Medical Physics & Digital Healthcare

  • Billy Sexton
  • Jun 21 2022

A career in medical physics and digital healthcare provides you with the opportunity to use your scientific knowledge to help provide better healthcare to patients.


Medical physics & digital healthcare – a brief background

A career in medicine isn’t just restricted to dealing with patients as a doctor, nurse or midwife. 

Undertaking a career in medical physics and digital healthcare means that you could create new systems that diagnose health conditions quicker or with greater accuracy. You could be responsible for maintaining crucial equipment to make sure it’s working as it should do. Alternatively, you could be analysing patient test results in a laboratory environment. 

On the digital healthcare side, you may take charge of creating incredibly complex computer simulations and mathematical modelling to assist in the research and development of new medicines or healthcare innovations. 

What do I need to study for a career in medical physics & digital healthcare?

To work in the medical physics and digital healthcare sector you could go to university or do an apprenticeship.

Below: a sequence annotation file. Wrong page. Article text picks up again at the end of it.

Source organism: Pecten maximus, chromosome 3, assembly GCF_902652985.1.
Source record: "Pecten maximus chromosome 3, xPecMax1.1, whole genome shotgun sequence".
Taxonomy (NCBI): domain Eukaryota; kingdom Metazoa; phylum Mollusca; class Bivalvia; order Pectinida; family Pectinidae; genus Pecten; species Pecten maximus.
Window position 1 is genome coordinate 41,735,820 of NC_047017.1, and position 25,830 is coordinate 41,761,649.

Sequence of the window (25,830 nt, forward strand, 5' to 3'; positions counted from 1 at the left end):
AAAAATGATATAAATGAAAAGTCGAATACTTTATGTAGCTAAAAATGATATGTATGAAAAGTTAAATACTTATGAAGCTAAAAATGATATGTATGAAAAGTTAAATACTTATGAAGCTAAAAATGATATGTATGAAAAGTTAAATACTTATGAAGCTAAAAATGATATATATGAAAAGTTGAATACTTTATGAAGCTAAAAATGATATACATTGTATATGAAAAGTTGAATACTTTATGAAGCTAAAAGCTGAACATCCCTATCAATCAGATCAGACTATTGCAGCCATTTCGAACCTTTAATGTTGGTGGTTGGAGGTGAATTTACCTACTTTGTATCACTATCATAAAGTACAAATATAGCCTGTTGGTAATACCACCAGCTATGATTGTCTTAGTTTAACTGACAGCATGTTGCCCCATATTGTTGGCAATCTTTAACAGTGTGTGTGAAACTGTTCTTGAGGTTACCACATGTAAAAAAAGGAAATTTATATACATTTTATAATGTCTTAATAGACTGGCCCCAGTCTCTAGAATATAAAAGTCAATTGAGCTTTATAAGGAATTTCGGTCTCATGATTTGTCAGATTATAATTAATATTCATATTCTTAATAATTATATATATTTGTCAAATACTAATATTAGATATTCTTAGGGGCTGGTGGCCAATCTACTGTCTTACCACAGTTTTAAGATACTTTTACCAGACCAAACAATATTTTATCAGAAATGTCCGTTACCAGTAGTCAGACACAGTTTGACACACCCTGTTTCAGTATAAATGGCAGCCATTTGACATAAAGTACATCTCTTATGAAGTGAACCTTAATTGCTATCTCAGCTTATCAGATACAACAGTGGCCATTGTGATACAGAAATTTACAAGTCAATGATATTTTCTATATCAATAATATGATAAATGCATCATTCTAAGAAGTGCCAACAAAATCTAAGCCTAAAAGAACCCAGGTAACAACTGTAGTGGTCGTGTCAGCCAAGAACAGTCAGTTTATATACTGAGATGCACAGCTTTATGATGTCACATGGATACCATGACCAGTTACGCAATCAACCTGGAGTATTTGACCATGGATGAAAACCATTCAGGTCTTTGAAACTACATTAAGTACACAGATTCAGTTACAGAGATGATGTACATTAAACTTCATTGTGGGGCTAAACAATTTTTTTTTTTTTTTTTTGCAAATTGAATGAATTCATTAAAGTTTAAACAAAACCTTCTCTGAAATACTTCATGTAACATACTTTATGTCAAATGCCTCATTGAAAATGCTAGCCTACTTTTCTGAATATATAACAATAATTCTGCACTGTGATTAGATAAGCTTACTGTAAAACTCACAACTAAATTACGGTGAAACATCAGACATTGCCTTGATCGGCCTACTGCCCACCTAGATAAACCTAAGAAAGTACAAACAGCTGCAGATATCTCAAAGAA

If you go to university and are set on a career in this sector, you should look to study an Applied Physics course. Alternatively, you could study Physics, Mathematics or Astrophysics. At university, you should be aiming to get a 2.1 in your degree, although there are still job options for those who don’t receive this. 

If you choose the apprenticeship route, you’ll be able to train for a job as a medical physicist by undertaking a Healthcare Science Practitioner Degree Apprenticeship. You’ll start as a healthcare science assistant and study at university where you’ll be able to specialise in medical physics in your final year. 

Working in the field of medical physics & digital healthcare

It goes without saying that in this field you’ll be utilising your knowledge and skills in science on a daily basis. You’ll also need to be very analytical. Digital Healthcare in particular is very data-driven, so you’ll need the ability to analyse complex and vast amounts of data (or know how to use computer software to assist you). 

Increasingly, the provision of healthcare is becoming more digital; two examples of this include the introduction of COVID-19 vaccination ‘passports’ and medical records being able to be accessed from a smartphone app. Given the need to develop healthcare technology at speed, a career in this sector will involve large teams working across multiple projects. You’ll need to be able to work well in a team and communicate effectively. 

You’ll also need good levels of attention to detail. For example, if you are a medical physicist in a radiotherapy department of a hospital, you will be planning a patient’s treatment, so it’s important to be accurate in these potentially life-saving scenarios. 

A career in medical physics is likely to begin with more routine tasks, but as you progress you could take on management roles or become involved with the training of new staff.